• Extreme attention to detail
  • Extensive Microsoft Office experience
  • Thick skin – you’ll have multiple bosses who are demanding, and not shy about it
  • College degree preferred
  • Bookkeeping or accounting experience preferred

If this sounds like you, please send your resume to jobs@lensrentals.com - Phone calls will not be accepted!

Metabones Blackmagic

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Metabones, maker of the impressive Speedbooster adapters is back at it again. When the Speedbooster first came out, I wrote about it being like magic, increasing the aperture and field-of-view of Nikon and Canon full-frame lenses mounted to NEX and micro 4/3 cameras, while maintaining or even improving image quality. Now they’ve brought the Metabones magic to the Blackmagic cinema and pocket cinema cameras.

The original Metabones Speedboosters are available in several versions adapting various full-frame lenses to NEX, micro 4/3, and Fuji-X cameras. They offer a magnification factor of 0.71X; meaning the lens focal length changes by this factor and the aperture increases by one stop. For example, a 100mm f/2.8 full-frame lens becomes a 71mm f/2.0 lens when mounted on an NEX camera by a Speedbooster.

For people shooting video on micro 4/3 and APS-C size sensors, the Speedboosters give them an opportunity to shoot with full-frame lenses and reduce the ‘crop factor’ associated with shooting on the smaller sensor size. The also increase the aperture of the lens, letting in more light.

The New Speedboosters

Dr. J. Brian Caldwell (the Speedbooster’s designer) and the folks at Metabones got excited over the possibilities that Blackmagic cameras presented in two ways. First, because the Blackmagic cameras are less than 4/3 sensor size, people shooting with these cameras are always looking for lenses with a wider field-of-view and aperture, a perfect situation for a Speedbooster. Blackmagic shooters are already using m4/3 mount Speedboosters on their cameras regularly.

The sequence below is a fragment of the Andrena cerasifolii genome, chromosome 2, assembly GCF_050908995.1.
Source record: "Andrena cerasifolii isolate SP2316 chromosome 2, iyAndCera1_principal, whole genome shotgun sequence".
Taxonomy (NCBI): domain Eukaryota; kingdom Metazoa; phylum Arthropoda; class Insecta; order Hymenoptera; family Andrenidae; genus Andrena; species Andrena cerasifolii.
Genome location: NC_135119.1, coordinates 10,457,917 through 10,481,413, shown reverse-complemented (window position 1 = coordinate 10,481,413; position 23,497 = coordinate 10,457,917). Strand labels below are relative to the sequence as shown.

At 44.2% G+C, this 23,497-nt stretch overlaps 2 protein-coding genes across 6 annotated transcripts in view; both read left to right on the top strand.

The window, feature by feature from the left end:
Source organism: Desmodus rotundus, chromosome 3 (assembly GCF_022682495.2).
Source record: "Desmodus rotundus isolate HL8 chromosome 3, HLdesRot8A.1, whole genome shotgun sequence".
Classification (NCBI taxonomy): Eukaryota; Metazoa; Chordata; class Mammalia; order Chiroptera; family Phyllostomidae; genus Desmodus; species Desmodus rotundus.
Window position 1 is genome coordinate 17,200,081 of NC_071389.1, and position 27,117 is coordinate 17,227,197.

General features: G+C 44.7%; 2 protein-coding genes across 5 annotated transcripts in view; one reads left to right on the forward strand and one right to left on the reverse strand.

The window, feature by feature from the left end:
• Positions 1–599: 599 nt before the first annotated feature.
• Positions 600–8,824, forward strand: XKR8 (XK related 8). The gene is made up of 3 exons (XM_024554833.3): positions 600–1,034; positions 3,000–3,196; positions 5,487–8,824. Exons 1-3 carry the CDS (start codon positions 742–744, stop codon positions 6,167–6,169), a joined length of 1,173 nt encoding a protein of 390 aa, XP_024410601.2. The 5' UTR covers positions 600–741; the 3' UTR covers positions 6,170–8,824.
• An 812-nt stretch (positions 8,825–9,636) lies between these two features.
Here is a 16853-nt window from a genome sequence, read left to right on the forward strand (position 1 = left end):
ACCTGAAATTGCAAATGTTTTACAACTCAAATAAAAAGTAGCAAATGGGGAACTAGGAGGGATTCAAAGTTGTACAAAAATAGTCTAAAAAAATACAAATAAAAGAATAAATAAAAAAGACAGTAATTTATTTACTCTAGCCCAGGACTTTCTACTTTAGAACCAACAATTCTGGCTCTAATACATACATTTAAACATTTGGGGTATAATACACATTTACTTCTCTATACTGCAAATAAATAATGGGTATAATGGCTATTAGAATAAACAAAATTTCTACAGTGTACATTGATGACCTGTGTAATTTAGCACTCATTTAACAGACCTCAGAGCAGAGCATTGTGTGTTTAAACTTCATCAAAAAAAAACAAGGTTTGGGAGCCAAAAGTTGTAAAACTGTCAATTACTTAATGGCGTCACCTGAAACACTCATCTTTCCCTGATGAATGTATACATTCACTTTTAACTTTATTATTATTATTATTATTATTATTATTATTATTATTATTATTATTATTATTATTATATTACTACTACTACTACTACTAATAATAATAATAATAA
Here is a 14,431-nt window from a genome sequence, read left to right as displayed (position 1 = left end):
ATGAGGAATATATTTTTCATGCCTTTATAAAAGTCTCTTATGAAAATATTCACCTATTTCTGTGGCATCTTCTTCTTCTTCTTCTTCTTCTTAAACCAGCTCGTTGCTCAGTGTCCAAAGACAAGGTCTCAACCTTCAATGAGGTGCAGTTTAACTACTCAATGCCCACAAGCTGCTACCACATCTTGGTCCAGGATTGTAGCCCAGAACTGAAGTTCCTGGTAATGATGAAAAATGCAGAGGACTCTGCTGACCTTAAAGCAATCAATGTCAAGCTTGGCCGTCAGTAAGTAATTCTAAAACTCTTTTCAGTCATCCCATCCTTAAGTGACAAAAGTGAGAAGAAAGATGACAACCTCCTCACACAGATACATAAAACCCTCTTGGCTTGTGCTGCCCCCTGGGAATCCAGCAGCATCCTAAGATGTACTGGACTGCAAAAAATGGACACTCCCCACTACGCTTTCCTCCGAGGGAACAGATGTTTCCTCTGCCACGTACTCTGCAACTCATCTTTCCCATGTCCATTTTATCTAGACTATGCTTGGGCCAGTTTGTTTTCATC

The other exciting possibility came about because Blackmagic cameras have a bit more wiggle room than micro 4/3 and NEX cameras; the sensor is a bit further back from the mounting flange. This meant they could design a larger Speedbooster with 6 elements and a bit more spacing, rather than the 4 elements in the original Speedbooster.

I was able to talk with Brian about the opportunities this provided and was given two prototypes to use for some preliminary testing here at Lensrentals.

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Photo Geek Contest 2013 Winners

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I am the poster child for that old saying, “Be careful what you ask for. You might get it.” I thought it would be fun to have a little contest just for the Photo Geeks who read my blog posts. I thought maybe 10 or 15 people would enter and we’d be like the 8 year-old soccer team: Trophies and pizza for everyone at the end of the season!

Of course, there was the possibility that no one would enter. In that case, I figured, no one would notice and I’d get to keep the prizes. I’m always OK with keeping prizes.

Well, so much for my plans. The First Annual Photo Geek Geek Photo contest received over 400 entries from at least 20 countries. And they were really good. Many of the entries went to a level of geekiness that surpassed anything I’ve ever tried (and that’s saying something). Others were geekily created images that could well be entered in a straight photo contest. There were beautiful images, funny images, intimidating images, and images that we don’t have words to describe.

The contest pages have had well over 30,000 visits. We felt there were so many deserving entries that we increased the number prizes. Then we increased them again. The judges have exhausted themselves trying to pick out the very best among the best. The truth is, I think all of the judges felt inadequate to the task. There were so many outstanding images that we feel bad for the many excellent ones that weren’t awarded.

I’m going to put thumbnails of the various winners up below, but I do encourage you to go to the contest page to see them in their original size. Many, being geeky things, really lose something when downsized to fit on this page.